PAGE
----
# install into pythonbrew installed python
# do this if you want to over-ride the default python installation
pythonbrew switch <VERSION>
pip install virtualenv
pip install virtualenvwrapper

Add support for Pythonbrew to bash by adding the following to the end of your ~/.bashrc

Follow this guide if you want to make your .bashrc modular.

#-------------------------------------------------------------
# Python definitions
#-------------------------------------------------------------

# Pythonbrew
# add pythonbrew support
if [[ -s $HOME/.pythonbrew/etc/bashrc ]]; then
source $HOME/.pythonbrew/etc/bashrc
fi

Add virtualenvwrapper support to ~/.bashrc


#-------------------------------------------------------------
# Python definitions
#-------------------------------------------------------------

# Virtualenvwrapper
# virtualenv wrapper support
export WORKON_HOME=~/Workspace/VirtualEnvs

if [[ -s /usr/local/bin/virtualenvwrapper.sh ]]; then
source /usr/local/bin/virtualenvwrapper.sh
fi

# PIP
# tell pip to only install inside virtualenvs
export PIP_REQUIRE_VIRTUALENV=true

# make pip use the virtualenv dir
export PIP_VIRTUALENV_BASE=$WORKON_HOME

# add pip bash completion
# use eval to avoid the error "Could not find an activated virtualenv (required)."
eval `pip completion --bash`

Close the terminal and re-open it to reload your .bashrc.

When creating Virtualenv environments, virtualenv will use the currently set Python install.

If you wish to use a Python install other than the current system install, run the following command before running mkvirtualenv.


pythonbrew use <VERSION>

Note: I’ve found that virtualenvwrapper has stopped obeying this. To force virtualenvwrapper to install a specific version, do the following.

pythonbrew use <VERSION>
MY_PYTHON="$(command which python)"
mkvirtualenv -p $MY_PYTHON <NAME>

Some basic Virtualenvwrapper commands:

  • mkvirtualenv PROJECTNAME – create a new virtualenv project.
  • workon PROJECTNAME – enter the virtualenv for the project.
  • deactivate – stop working on the current virtualenv project.
  • cdvirtualenv – change to the directory of the current virtualenv project.

If you need to add environment variables to your project, edit the ‘bin/postactivate’ file inside the virtualenv directory. This file is executed when the ‘workon’ command is run and can be used to add more paths to $PYTHONHOME and other useful commands.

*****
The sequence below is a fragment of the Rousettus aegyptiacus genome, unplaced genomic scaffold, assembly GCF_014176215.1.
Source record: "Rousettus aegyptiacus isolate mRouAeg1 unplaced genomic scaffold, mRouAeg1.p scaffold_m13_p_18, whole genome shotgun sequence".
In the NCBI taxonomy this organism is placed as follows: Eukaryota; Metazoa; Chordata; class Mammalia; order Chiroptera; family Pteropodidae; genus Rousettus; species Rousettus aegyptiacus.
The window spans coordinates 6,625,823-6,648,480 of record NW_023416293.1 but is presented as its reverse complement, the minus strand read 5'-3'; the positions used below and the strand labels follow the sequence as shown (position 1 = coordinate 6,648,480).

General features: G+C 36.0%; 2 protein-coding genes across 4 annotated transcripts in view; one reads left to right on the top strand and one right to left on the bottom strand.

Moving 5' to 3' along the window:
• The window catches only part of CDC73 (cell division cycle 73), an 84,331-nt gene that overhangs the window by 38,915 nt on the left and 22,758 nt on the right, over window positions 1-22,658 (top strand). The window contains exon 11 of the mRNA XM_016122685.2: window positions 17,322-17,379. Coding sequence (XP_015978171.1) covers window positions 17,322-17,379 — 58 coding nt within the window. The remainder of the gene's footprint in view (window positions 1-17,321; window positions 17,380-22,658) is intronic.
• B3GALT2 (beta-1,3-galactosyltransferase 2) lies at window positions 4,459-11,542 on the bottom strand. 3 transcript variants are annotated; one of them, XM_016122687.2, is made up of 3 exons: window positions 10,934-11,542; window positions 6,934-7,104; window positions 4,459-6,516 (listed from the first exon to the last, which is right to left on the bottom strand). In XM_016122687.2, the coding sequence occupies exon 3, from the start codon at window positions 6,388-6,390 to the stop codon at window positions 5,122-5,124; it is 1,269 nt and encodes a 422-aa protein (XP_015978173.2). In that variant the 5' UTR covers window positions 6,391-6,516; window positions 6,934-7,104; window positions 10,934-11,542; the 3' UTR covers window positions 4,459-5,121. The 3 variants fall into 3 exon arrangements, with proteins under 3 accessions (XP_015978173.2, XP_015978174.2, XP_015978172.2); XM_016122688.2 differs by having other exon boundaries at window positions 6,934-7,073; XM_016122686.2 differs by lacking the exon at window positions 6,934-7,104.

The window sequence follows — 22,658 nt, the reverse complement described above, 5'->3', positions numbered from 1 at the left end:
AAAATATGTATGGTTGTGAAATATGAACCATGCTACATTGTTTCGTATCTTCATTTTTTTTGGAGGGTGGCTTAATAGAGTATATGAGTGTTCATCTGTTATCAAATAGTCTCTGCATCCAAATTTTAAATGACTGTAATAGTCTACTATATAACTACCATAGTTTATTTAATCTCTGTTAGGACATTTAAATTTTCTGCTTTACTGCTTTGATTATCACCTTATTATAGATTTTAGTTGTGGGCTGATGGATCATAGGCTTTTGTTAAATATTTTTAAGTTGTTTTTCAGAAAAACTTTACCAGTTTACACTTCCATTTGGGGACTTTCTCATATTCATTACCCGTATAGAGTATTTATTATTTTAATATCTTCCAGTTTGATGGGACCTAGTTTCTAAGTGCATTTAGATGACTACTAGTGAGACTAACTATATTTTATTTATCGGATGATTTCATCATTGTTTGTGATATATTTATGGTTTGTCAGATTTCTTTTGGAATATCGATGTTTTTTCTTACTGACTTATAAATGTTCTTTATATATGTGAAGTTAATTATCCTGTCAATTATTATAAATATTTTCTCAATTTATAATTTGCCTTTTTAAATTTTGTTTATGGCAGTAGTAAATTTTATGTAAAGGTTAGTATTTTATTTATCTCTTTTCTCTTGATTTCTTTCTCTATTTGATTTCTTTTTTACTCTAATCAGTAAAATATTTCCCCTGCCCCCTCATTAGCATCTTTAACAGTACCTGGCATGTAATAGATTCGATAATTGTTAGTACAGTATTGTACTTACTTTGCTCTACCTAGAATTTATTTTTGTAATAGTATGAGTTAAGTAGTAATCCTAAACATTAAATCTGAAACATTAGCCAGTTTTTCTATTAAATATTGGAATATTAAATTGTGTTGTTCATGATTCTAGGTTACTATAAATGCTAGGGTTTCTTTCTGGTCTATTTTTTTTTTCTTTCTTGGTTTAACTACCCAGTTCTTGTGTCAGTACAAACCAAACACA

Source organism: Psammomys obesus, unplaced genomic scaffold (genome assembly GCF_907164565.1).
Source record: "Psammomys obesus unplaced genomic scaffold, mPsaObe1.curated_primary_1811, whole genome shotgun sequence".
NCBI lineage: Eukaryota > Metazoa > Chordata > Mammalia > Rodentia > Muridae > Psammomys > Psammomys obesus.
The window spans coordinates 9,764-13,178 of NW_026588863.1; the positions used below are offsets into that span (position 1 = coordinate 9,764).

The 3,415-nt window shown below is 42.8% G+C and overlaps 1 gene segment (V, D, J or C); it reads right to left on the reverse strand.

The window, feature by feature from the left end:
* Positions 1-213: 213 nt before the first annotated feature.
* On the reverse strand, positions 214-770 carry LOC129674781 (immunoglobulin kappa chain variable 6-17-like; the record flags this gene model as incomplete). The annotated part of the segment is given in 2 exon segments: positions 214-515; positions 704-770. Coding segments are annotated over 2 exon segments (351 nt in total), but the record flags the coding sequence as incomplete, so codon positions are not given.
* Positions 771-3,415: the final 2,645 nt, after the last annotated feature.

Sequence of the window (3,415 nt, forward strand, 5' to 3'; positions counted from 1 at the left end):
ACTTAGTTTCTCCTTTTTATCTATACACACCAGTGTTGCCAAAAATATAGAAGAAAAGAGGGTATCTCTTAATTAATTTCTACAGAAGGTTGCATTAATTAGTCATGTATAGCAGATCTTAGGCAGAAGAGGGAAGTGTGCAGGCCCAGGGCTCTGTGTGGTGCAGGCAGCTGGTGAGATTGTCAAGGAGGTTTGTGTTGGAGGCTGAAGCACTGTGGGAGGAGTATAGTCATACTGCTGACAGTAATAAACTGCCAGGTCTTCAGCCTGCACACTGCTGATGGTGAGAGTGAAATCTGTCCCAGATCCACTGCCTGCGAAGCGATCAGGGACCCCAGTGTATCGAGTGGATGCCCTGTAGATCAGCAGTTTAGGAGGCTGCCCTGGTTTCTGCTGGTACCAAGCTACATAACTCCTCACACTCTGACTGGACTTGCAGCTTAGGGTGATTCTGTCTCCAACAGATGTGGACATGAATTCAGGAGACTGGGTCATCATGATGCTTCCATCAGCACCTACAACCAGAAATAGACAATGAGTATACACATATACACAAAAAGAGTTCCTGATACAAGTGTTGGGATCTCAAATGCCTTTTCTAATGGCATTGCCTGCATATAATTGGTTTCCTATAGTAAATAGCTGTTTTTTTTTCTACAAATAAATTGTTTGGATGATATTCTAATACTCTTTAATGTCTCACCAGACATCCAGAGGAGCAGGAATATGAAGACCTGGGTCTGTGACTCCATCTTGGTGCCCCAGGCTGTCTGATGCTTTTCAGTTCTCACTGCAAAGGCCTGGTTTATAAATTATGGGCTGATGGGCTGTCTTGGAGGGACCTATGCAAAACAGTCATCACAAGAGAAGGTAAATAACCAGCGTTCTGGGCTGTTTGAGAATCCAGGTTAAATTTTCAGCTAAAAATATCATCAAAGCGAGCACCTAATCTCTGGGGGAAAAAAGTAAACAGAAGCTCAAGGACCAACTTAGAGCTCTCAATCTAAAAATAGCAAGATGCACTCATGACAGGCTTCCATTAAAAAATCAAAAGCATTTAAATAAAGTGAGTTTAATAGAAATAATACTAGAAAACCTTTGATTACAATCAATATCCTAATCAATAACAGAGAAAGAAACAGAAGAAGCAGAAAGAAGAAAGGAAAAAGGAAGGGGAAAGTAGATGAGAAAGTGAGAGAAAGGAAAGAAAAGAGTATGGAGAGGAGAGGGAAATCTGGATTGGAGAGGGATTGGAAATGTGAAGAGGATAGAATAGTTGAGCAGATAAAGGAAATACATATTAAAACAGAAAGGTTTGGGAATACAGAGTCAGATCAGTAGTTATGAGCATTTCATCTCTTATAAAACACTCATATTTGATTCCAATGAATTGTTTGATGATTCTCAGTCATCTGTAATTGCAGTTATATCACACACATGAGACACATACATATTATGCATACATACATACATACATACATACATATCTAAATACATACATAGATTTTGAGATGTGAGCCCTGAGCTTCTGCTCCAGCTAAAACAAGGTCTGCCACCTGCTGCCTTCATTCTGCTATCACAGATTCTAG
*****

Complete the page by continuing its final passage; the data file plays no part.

Initial release of PyGLy

Posted in Development, Programming, Twisted Pair with tags , , , , on 2012/03/07 by Adam Griffiths

It’s a pretty big day for us, as I’m pushing my labor of love, PyGLy, to GitHub.

PyGLy is a 3D framework developed in pure python.

I’ve been dismayed at the state of game frameworks on Python.

There are a large number of quality 3D engines and frameworks out there. However, there are serious problems with the ‘engines’ out there that have Python bindings.

  • Not truly cross-platform (this is Python FFS!).
  • Not free.
  • Not maintained.
  • No documentation (the worst culprit).
  • Bindings are 2nd class citizens and you still need to code C/C++/Whatever.
  • Don’t work with latest versions of code.

Most engines have bindings created by the community. The problem is these are quickly dumped when the person moves on.

Python only 3D engines seem… well… stagnant.

  • PySoya and PySoy seem to be seething at each other but not really producing much.
  • PyGame is just SDL in disguise.
  • The rest… well they all 404 now.

For the most part, 3D game development on Python is dead.

So, behind the scenes, I’ve been writing my own 3D framework for Python, PyGLy.

“Framework” is an important word there. PyGLy does not force any one methodology on you. PyGLy simply provides functionality to wrap common functionality. Windows, Viewports, Scene Graph Nodes, Cameras. It’s up to you to put them together how you want.

Obviously some things are going to be coupled together. But for the most part, PyGLy just gets out of the way.

At the moment PyGLy is quite small, but it is in active development and already has features that may interest some.

I think the best case for it at the moment is for people wanting to rapidly prototype in 3D but not be abstracted from the rendering process. PyGLy lets you forget about the scene graph and just concentrate on rendering your objects. Rendering is performed via callbacks. You can make any OpenGL call you want in these callbacks.

PyGLy is the foundation of our Python 3D work, so expect it to be actively developed going forward.

The following are some of the things that we’re wanting to add in the future:

  • Shadowing.
  • Scene management (Octree, etc).
  • Cocos2D integration (CCLayer).
  • Separate OpenGL 3+ path.

As we’ve said before, Twisted Pair are true believers of Open Source, so you can find PyGLy on our GitHub repository under a very liberal license.

%d bloggers like this: